ANOTHER BUSH LOYALIST?: As Dr. Robert Garofalo, president of the Gay and Lesbian Medical Taskforce noted, “The Senate should take a hard look to make sure he isn’t another in a long line of ideologically driven Bush administration nominees.” Bush has consistently appointed conservative loyalists who push aside science to promote a partisan agenda. In 2006, Bush appointed Eric Keroack to be the new chief of family-planning programs at the Department of Health and Human Services. Previously, Keroack had “worked at a Christian pregnancy-counseling organization that regards the distribution of contraceptives as ‘demeaning to women.'” Similarly, former U.S. AID director Randall Tobias, who recently stepped down after admitting that he frequented a Washington escort service, oversaw a controversial policy advocated by the religious right that required any U.S.-based group receiving anti-AIDS funds to take an anti-prostitution “loyalty oath.”


MILITARY — WAR CZAR CRITICAL OF IRAQ ESCALATION TO FACE CONFIRMATION HEARING TODAY: After an extensive search, President Bush announced last month he would appoint Gen. Douglas Lute to the position of deputy national security adviser, more commonly known as “war czar,” the chief overseer of U.S. strategy in Iraq and Afghanistan. Lute’s appointment was notable because of his long-standing criticism of the escalation and his advocacy for troop withdrawal. In Jan. 2006, Lute recommended withdrawal because “you have to undercut the perception of occupation in Iraq” in order to avoid “the dependency syndrome.” Today, Lute will testify in front of the Senate Armed Services Committee for his confirmation hearing. In written questions provided to senators, Lute confirmed yesterday that he was indeed skeptical of the escalation. “During the review, I registered concerns that a military ‘surge’ would likely have only temporary and localized effects unless it were accompanied by counterpart ‘surges’ by the Iraqi government and the other, nonmilitary agencies of the U.S. government,” Lute stated. But senators are curious as to how a general opposed to the escalation would implement Bush’s escalation strategy and how frank he would be with the President. “Lute’s past comments on the war have been ‘superficial,'” Chairman Carl Levin (D-MI) said. “I think there’s a lot of questions that need to be answered as far as what his role is,” Levin added. “You have to ask, what is his base of authority?” said Sen. Jack Reed (D-RI). Some senators supportive of the escalation policy see Lute as a ready supporter of Bush. “I would say he’s totally supportive of what we’re doing now,” said Sen. Joe Lieberman (I-CT). Watch the hearing HERE.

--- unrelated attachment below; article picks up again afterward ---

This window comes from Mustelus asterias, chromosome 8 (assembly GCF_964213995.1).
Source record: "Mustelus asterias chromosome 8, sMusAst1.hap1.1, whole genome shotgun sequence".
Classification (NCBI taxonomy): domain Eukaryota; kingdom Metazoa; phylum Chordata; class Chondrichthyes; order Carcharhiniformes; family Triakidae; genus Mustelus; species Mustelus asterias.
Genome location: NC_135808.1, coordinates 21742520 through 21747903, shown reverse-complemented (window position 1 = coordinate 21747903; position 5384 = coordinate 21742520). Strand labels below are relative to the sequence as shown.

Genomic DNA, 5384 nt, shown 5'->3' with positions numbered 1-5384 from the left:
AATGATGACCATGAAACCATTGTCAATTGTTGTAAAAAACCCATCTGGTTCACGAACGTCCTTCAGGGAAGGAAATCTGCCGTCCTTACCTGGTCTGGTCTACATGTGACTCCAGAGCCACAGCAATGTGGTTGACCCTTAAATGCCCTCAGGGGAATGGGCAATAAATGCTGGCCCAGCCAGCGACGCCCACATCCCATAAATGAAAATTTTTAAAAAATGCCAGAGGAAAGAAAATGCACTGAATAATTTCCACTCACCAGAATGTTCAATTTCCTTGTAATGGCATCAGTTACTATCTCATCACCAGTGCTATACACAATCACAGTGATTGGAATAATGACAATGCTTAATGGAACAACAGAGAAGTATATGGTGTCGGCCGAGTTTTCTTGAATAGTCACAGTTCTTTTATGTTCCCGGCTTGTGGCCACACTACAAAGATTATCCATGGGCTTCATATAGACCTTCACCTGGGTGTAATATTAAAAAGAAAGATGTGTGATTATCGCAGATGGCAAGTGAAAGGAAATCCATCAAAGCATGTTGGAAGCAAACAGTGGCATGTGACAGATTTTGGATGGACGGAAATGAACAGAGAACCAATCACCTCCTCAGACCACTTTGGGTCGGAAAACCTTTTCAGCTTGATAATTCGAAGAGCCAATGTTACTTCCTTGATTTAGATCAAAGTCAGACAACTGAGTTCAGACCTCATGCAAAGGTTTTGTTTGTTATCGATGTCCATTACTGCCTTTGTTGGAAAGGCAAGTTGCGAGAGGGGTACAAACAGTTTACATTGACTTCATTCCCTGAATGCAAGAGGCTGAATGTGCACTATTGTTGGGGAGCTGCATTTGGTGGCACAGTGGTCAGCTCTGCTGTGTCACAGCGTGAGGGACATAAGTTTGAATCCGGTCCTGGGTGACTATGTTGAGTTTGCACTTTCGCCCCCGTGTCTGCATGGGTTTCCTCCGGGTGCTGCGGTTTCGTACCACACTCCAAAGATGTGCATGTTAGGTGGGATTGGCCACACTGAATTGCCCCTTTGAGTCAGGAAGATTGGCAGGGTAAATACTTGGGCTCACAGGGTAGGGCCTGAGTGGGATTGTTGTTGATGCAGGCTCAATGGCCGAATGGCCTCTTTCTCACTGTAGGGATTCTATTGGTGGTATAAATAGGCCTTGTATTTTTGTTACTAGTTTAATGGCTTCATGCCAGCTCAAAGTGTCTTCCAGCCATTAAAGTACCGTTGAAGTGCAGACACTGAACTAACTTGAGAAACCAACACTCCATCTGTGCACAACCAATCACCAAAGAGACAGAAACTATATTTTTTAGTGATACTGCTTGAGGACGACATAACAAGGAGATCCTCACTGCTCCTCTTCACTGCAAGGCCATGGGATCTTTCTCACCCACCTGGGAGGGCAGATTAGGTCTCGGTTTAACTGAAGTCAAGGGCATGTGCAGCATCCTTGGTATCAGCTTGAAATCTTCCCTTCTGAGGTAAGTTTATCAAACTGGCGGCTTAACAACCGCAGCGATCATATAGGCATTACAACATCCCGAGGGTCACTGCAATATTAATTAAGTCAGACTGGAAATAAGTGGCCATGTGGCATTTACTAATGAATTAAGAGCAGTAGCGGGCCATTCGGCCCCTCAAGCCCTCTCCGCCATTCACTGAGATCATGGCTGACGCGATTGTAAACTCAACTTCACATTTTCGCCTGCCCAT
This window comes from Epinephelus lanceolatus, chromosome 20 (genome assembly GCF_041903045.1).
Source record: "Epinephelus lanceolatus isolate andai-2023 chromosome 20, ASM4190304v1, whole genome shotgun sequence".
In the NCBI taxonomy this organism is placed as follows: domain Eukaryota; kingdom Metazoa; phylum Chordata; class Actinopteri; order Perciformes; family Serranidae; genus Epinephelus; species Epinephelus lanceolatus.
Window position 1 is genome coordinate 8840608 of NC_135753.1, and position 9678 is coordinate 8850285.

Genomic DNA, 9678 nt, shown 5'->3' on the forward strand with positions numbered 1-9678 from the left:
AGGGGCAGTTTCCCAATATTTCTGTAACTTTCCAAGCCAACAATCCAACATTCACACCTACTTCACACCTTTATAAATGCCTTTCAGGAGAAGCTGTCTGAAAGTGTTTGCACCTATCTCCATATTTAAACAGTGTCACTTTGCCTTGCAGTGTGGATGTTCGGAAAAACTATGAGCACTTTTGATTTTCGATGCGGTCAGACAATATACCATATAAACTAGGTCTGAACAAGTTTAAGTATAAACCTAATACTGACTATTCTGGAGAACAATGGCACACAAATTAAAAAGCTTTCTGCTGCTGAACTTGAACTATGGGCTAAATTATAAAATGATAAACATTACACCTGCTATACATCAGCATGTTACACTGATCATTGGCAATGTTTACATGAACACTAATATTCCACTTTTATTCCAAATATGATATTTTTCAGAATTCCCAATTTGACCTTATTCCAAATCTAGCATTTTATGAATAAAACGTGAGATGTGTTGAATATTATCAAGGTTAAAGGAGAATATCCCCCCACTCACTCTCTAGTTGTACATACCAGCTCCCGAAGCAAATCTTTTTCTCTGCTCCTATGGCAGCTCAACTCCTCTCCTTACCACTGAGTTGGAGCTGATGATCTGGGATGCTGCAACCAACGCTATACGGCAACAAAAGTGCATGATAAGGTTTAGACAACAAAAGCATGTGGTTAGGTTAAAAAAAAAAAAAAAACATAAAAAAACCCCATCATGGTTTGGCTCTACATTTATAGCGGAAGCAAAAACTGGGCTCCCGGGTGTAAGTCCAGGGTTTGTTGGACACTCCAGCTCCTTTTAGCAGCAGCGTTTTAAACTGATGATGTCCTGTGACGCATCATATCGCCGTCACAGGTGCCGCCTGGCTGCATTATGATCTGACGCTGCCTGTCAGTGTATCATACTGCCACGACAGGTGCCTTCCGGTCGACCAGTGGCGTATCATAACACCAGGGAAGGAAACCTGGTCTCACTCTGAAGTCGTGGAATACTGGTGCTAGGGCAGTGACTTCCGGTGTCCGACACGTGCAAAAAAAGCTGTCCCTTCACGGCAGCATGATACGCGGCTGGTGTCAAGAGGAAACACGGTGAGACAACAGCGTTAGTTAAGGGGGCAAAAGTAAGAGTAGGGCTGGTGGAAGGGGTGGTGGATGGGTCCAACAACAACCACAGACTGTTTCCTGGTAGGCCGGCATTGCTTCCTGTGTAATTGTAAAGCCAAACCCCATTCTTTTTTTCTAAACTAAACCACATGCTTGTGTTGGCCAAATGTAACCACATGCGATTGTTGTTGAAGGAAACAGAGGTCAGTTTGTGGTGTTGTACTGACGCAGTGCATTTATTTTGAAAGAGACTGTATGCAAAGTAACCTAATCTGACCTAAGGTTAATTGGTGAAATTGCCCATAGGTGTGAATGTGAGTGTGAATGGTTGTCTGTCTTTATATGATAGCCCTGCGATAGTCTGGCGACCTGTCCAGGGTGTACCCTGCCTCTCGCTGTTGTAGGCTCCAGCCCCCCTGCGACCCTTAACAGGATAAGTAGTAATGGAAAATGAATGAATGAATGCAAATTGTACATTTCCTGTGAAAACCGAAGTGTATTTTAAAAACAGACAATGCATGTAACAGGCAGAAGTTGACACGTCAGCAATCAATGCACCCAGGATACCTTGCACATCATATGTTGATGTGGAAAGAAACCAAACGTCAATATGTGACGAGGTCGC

ETHICS — CHENEY BLOCKED PROMOTION OF JUSTICE OFFICIAL WHO QUESTIONED LEGALITY OF WIRETAPPING PROGRAM: On May 15, former Deputy Attorney General James Comey testified before the Senate Judiciary Committee about his knowledge of the U.S. attorney scandal. During the testimony, Comey revealed a “shocking” account of a 2004 incident, in which then-White House Chief of Staff Andrew Card and then-White House Counsel Alberto Gonzales made a midnight visit to then-Attorney General John Ashcroft’s hospital bed, They went in order to get Ashcroft to sign off on the reauthorization of a NSA surveillance program, “after Comey and other Justice Department officials had said they would not certify the legality of the effort.” After Ashcroft refused to sign off on the program, the White House re-certified it without the department’s endorsement, which caused Comey, Ashcroft, FBI Director Robert Mueller, and other department officials to threaten to resign. Facing mass resignations, Bush reneged and altered the program to their approval. In written responses to questions from Senator Patrick Leahy (D-VT) released last night, Comey revealed that Vice President Cheney personally stepped in to prevent the promotion of Patrick Philbin, one of the Department officials who threatened to resign. “I understood that someone at the White House communicated to Attorney General Gonzales that the vice president would oppose the appointment if the attorney general pursued the matter,” Comey wrote. “The attorney general chose not to pursue it.” Philbin was also “one of two Justice Department officials who led a review of the classified program and provided some of the research that led Comey to refuse to endorse it.” On the night before the midnight hospital visit, Cheney had told Justice Department officials that he disagreed with their objections to the secret surveillance program.